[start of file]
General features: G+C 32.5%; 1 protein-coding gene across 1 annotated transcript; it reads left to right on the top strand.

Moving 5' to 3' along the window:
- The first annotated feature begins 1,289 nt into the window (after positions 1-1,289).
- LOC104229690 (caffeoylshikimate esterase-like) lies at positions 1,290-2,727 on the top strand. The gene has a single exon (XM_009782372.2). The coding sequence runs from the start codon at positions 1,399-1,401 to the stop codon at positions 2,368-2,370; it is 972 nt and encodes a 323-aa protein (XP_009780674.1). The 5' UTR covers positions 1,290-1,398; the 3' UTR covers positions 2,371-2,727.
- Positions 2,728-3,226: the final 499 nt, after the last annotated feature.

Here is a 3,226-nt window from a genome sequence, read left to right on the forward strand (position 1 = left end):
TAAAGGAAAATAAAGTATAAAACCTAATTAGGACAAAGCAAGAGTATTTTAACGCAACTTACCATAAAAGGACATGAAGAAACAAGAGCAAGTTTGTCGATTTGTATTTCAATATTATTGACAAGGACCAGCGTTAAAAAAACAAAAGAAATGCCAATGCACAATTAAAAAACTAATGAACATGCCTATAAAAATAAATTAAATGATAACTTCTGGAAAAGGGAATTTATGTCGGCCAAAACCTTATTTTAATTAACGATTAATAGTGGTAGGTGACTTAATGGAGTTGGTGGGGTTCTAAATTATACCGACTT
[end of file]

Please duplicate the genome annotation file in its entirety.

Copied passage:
General features: G+C 32.5%; 1 protein-coding gene across 1 annotated transcript; it reads left to right on the top strand.

Moving 5' to 3' along the window:
- The first annotated feature begins 1,289 nt into the window (after positions 1-1,289).
- LOC104229690 (caffeoylshikimate esterase-like) lies at positions 1,290-2,727 on the top strand. The gene has a single exon (XM_009782372.2). The coding sequence runs from the start codon at positions 1,399-1,401 to the stop codon at positions 2,368-2,370; it is 972 nt and encodes a 323-aa protein (XP_009780674.1). The 5' UTR covers positions 1,290-1,398; the 3' UTR covers positions 2,371-2,727.
- Positions 2,728-3,226: the final 499 nt, after the last annotated feature.

Here is a 3,226-nt window from a genome sequence, read left to right on the forward strand (position 1 = left end):
TAAAGGAAAATAAAGTATAAAACCTAATTAGGACAAAGCAAGAGTATTTTAACGCAACTTACCATAAAAGGACATGAAGAAACAAGAGCAAGTTTGTCGATTTGTATTTCAATATTATTGACAAGGACCAGCGTTAAAAAAACAAAAGAAATGCCAATGCACAATTAAAAAACTAATGAACATGCCTATAAAAATAAATTAAATGATAACTTCTGGAAAAGGGAATTTATGTCGGCCAAAACCTTATTTTAATTAACGATTAATAGTGGTAGGTGACTTAATGGAGTTGGTGGGGTTCTAAATTATACCGACTT